16. The Girl’s Alright with Me #102 pop, #39 soul in 1964 – this is the B-side of I’ll Be in Trouble, so a respectable showing
15. (Loneliness Made Me Realize) It’s You That I Need, #14 pop, #3 for two weeks soul in 1967 – there’s an album called With a Lot O’ Soul, a transition from the mostly Smokey Robinson production, to the Norman Whitfield period that’s arguably my favorite LP of the group
14. Don’t Look Back, #83 pop, #15 soul in 1966
13. I’ll Be in Trouble, #33 pop, #22 soul in 1964

12. Don’t Let the Joneses Get You Down, #20 pop, #2 soul in 1969 – a great attribute of the Whitfield period was shared lead vocals
11. Psychedelic Shack, #7 pop, #2 for 3 weeks soul in 1970 – this must be from the album cut, because it starts off with same party noise previously used in I Can’t Get Next To You
10. Ball of Confusion, #3 for three weeks pop, #2 for 5 weeks soul in 1970. “The Beatles’ new records a gas” just as the Fab Four was breaking up
9. Just My Imagination, #1 for two weeks pop, #1 for 3 weeks soul in 1971 – pretty much Eddie Kendricks’ swan song

8. (I Know) I’m Losing You, #8 pop, #1 for two weeks soul in 1966
7. No More Water In The Well – another cut from With a Lot O’ Soul
6. My Girl #1 pop, #1 for five weeks soul in 1965. On the Temptations anthology, there’s an a capella version that’s quite fine
5. Ain’t Too Proud to Beg, #13 pop, #1 for eight weeks soul – appeared on The Big Chill soundtrack in 1983

4. I Wish It Would Rain, #4 pop, #1 for three weeks soul in 1968. Sometimes I wish it would…
3. Papa Was A Rolling Stone, #1 pop, #5 soul in 1972 – as I recall, Dennis Edwards was getting really irritable in the studio about the length of the intro before he got to sing, which may have been the producer’s intent, to get the snarl in “It was the third of September…”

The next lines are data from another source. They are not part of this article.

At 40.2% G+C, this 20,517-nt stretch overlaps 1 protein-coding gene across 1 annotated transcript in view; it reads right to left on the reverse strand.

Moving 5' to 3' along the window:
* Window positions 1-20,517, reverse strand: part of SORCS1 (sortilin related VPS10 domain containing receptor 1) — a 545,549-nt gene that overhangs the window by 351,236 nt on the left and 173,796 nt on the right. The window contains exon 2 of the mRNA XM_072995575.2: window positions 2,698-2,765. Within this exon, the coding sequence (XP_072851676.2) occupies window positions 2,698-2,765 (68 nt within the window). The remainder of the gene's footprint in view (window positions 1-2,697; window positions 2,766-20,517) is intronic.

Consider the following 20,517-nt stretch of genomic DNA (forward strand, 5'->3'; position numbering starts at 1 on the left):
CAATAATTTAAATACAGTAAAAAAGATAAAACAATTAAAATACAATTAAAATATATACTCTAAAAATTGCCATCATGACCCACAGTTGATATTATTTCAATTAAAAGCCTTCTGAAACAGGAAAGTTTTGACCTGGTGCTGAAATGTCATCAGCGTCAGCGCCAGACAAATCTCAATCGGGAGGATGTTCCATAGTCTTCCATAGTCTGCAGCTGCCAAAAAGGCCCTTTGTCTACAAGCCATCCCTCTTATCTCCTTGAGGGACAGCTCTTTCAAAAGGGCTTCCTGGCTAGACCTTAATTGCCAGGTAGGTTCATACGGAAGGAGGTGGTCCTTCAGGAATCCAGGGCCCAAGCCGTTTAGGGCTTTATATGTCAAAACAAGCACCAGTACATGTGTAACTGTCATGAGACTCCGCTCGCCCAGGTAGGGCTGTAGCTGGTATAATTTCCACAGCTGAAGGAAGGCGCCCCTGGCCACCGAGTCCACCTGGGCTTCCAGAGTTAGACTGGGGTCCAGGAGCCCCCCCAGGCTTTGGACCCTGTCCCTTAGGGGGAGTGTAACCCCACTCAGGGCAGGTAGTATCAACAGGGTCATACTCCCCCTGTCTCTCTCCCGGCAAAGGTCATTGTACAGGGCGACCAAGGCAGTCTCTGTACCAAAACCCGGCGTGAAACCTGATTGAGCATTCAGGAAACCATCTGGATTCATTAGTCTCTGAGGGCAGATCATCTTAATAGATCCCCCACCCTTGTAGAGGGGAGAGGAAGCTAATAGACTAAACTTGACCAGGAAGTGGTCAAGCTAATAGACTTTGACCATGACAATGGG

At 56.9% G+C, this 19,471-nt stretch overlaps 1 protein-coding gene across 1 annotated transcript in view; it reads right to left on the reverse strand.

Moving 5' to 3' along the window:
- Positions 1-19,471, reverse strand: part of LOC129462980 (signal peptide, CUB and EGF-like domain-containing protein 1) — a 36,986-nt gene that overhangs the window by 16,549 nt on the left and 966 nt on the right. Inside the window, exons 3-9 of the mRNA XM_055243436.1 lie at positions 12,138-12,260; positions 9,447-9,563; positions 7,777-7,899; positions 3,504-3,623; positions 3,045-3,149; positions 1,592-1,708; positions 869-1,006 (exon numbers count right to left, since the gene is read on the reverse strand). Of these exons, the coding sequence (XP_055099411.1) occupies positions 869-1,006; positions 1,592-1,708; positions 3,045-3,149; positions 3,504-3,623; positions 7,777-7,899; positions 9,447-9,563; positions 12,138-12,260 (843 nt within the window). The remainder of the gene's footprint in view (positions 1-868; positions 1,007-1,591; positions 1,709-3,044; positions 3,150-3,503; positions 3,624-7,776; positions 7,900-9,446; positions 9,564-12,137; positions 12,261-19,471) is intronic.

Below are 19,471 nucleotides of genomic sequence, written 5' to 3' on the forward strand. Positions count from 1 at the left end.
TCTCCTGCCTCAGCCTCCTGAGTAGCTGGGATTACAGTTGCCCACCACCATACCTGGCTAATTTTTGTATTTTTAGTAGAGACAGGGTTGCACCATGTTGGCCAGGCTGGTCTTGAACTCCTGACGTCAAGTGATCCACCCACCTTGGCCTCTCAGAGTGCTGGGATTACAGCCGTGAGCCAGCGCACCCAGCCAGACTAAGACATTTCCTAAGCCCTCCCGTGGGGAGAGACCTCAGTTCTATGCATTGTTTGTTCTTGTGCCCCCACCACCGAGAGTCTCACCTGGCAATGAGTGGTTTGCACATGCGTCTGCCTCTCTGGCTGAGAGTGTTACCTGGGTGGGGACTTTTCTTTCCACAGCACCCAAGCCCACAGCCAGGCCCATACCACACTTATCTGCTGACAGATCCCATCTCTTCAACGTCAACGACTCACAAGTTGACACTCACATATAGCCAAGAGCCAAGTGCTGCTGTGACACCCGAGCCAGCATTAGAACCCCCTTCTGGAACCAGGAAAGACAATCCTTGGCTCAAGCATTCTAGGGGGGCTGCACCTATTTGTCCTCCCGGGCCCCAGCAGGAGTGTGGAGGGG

2. The Way You Do The Things You Do, #11 pop, #1 soul – their first real hit, with that Smokey Robinson poetry
1. I Can’t Get Next To You, #1 for two weeks pop, #1 for 5 weeks soul. The best use of that five lead vocalist thing that Whitfield stole from Sly Stone

Otis Williams in the center;
Otis Williams in the center

The other members – Ron Tyson (thick mustache), Terry Weeks, Joe Herndon, Bruce Williamson

Author: Roger

I'm a librarian. I hear music, even when it's not being played. I used to work at a comic book store, and it still informs my life. I won once on JEOPARDY! - ditto.

4 thoughts on “Otis Williams of the Temptations is 75”

  1. Weirdly, after Rare Earth put out a 20-minute version of “Get Ready,” they followed with an 11-minute version of “(I Know) I’m Losing You.”

    Roger Penzabene, lyricist for “I Wish It Would Rain,” really was distraught: he killed himself a week after the record’s release. The truth came out in the next Temptations single, “I Could Never Love Another (After Loving You),” also with a Penzabene lyric.

    “Ball of Confusion,” never released on an LP until Greatest Hits II, struck me as Norman Whitfield’s answer to the critics of the day who thought Motown was too slick, too commercial, and too little concerned with social problems.

  2. I like your information and content. I love your content too much and this is great article and I love this article and information.

  3. Thanks for bringing back the memories. Like u Rog, I hear music when it’s not playing. I love music. I could here the songs which u mentioned in the history. The Temptations will.always have a place in my heart.I still play their songs.